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Jim Nantz: Mike Lombardi tried to execute the Browns' trade for 49ers coach Jim Harbaugh

Apr 28, 2014 -- 6:00am

By Tony Grossi |



The Morning Kickoff …

Hello, friends: When CBS Sports lead NFL announcer Jim Nantz rushed to the defense of friend Mike Lombardi amid torrential criticism 16 months ago, his famous out-of-character diatribe was aimed at me. We have since developed a cordial relationship.

We agree to disagree about Lombardi, the one-and-done Browns GM who lost a tug of war with CEO Joe Banner when owner Jimmy Haslam shockingly fired both on February 11. The blow-up left new GM Ray Farmer in charge of the most important Browns draft in, oh, a generation.

Lombardi has gone on to reunite with New England coach Bill Belichick as a special assistant and Banner is out of football. In a conversation with ESPN Cleveland, Nantz shed light on the dysfunction that led to Haslam’s twin firing.

Nantz indicated it was Lombardi who made a last-ditch stab for power by back-channelling the discussions between the Browns and 49ers coach Jim Harbaugh in January.

The bombshell story of the Browns negotiating a trade with the 49ers for Harbaugh was broken at the NFL Combine by Mike Florio of Haslam has said there was “an opportunity” to acquire Harbaugh; the 49ers have denied it.

“I’ve never had this discussion with Mike, but you know, this whole thing about Jim Harbaugh being entertained by the Browns … you know that was Mike being the one trying to execute that,” Nantz told me. “That’s one of his closest friends, Jim and John Harbaugh. (Jim was) first brought into the NFL by Mike Lombardi. That was a real out-of-the-box move, just like the (Brian) Hoyer thing. That actually had a pulse. I think that was closer than we ever … can you imagine had they pulled that one off?”

Nantz said he would not “confirm” Lombardi was the catalyst of the deal that fell through, but noted, “Jim Harbaugh’s personal assistant was Mike’s son Micky. Jim Harbaugh was hired as a quarterbacks coach for the Oakland Raiders by Mike Lombardi.

“I don’t think it was Joe Banner who picked up the phone and called Jim Harbaugh and said, ‘Hey I’ve got an idea. How ‘bout if we make a trade for you to become the next Cleveland Browns coach?’”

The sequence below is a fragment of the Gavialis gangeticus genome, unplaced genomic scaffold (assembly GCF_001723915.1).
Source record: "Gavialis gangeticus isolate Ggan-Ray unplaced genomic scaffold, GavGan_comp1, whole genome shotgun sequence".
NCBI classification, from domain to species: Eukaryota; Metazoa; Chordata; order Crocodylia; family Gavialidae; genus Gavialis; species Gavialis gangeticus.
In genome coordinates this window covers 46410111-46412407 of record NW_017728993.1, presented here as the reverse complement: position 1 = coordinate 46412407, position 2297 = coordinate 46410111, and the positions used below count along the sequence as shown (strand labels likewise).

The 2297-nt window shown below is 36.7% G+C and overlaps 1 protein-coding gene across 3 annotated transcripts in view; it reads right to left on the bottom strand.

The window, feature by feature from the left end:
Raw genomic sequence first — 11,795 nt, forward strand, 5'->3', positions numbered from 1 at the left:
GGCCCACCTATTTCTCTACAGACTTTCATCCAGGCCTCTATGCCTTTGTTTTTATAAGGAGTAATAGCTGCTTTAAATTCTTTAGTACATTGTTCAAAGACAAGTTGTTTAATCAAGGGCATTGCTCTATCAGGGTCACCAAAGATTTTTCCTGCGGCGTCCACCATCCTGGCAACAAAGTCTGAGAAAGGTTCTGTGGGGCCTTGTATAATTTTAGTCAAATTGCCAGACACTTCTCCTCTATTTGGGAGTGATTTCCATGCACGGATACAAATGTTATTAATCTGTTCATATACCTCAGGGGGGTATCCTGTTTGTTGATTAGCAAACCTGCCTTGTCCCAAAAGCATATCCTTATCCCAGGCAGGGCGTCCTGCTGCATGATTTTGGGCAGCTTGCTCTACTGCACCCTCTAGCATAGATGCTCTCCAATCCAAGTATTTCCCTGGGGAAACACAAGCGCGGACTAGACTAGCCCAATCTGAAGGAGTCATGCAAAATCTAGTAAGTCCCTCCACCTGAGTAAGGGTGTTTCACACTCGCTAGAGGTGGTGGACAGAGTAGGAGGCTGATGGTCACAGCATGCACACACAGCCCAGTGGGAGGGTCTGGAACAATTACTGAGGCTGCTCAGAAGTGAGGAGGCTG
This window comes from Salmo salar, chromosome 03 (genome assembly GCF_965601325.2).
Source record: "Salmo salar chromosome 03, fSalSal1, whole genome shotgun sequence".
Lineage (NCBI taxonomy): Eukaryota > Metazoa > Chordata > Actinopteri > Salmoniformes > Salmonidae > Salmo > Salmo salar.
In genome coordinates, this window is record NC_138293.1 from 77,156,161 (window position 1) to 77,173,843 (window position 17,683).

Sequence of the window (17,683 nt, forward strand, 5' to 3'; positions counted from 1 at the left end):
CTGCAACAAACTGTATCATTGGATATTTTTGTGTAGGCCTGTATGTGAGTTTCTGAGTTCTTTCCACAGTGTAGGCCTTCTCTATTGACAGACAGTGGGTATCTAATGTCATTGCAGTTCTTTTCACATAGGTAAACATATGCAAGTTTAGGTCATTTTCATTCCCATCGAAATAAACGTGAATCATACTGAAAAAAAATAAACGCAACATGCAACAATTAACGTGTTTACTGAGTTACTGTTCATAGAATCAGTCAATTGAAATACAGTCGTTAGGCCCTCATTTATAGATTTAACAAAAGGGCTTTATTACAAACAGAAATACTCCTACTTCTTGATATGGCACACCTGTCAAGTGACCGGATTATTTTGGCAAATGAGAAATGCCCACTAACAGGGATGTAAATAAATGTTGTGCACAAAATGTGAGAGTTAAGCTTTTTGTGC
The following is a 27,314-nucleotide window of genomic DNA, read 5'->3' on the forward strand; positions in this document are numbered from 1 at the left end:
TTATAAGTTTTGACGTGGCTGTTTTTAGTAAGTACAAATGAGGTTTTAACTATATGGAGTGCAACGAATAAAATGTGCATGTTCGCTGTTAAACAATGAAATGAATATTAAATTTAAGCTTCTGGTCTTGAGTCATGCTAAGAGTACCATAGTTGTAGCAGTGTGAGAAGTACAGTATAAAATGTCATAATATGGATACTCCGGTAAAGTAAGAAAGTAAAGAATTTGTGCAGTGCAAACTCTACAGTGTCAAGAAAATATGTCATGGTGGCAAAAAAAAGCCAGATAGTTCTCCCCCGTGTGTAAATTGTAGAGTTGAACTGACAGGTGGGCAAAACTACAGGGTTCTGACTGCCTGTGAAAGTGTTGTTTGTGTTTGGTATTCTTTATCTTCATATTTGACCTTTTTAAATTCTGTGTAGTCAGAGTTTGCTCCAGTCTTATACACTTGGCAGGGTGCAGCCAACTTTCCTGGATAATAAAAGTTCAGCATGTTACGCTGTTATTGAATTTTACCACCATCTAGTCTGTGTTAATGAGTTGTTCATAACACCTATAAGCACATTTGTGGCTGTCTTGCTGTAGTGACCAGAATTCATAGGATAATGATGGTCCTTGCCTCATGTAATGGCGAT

Goodbye, friends: Nantz left little doubt that he held Banner accountable for the dysfunction in Haslam’s first front office set-up. He admits he is biased.

Nantz extolled the headline moves made by the Banner-Lombardi partnership – the signing of Hoyer, the trade of Trent Richardson, the stockpiling of future 2014 draft choices – and said, “Not that anybody down the road is ever going to give (Lombardi) credit for it.”

“This is where it got a little murky, and I think this is one of the reasons why ultimately the change was made,” Nantz continued. “I think internally there had to be some significant dysfunction between some of the guys in the front office as to where the power interest really belonged. I guess Jimmy viewed it as an unworkable situation. He just decided he wanted to clear things out.

“One of the things I thought was a mistake early when they went with Joe Banner and Mike Lombardi was the fact they made it very public that everything they were going to do was going to be by consensus. In my lifetime, I’ve seen a lot of times when you try to do things by committee, it’s not the best way to go. You need one strong powerful voice. Otherwise it creates absolute bedlam. I don’t think everything was running smoothly with that consensus approach.”

Nantz also said that Lombardi was kept “behind the curtain” – presumably by Banner, though he won’t name him – “because it was such a contentious hire in the media.” Nantz thought keeping Lombardi out of the media limelight was unfair to him.

He also said the Browns’ coaching search was affected by the evident dysfunction between Banner and Lombardi.

“I think the coaching candidates viewed it as confusion as to what was going on in Cleveland because who was really in control,” Nantz said. “I think there were a lot of people who didn’t want to take the job because they weren’t exactly happy with who they may have to answer to.”

Draft talk: For the record, Nantz thinks the world of Hoyer and believes the Browns are a playoff team with him playing quarterback. But he thinks the team will select either Clemson receiver Sammy Watkins or “a quarterback” with the No. 4 pick in the draft on May 8.

And if the quarterback is Johnny Manziel, well, look out, America. He will put the Browns back on the NFL map, in Nantz’s opinion.

“No one knows what they’re gonna get with him,” Nantz said. “There is no slam dunk. It is all over the place. Honestly, no one knows.

“I can say this, he’s going to be the guy everyone wants to see. I’ve heard this rumor for a month -- the Cowboys will figure out a way to get Manziel. Wherever Manziel goes, there is going to be more clamoring about Johnny Manziel than there would be about Blake Bortles going No. 1 or (Jadeveon) Clowney going No. 1, or anyone else. This is a guy that there’s just a tremendous interest in everything he does.

“If the Browns take him, the interest in the Cleveland Browns nationally -- and that’s true for any team – is going be just off the charts. The Cleveland opener in Pittsburgh is going to be the most talked about game Week 1 if Johnny Manziel is the quarterback.”

(Listen to the Jim Nantz interview on the Hey Tony Show Tuesday, 6-7 p.m., on ESPN 850 WKNR.)


Tony Grossi covers the Browns for ESPN 850 WKNR, ESPN 1540 KNR2 and

He has covered the Browns with distinction since 1984 and is one of 46 voters for the National Football League Hall of Fame. Use the hashtage #HeyTony on Twitter or email your “Hey Tony” questions to

Follow Tony on Twitter @tonygrossi




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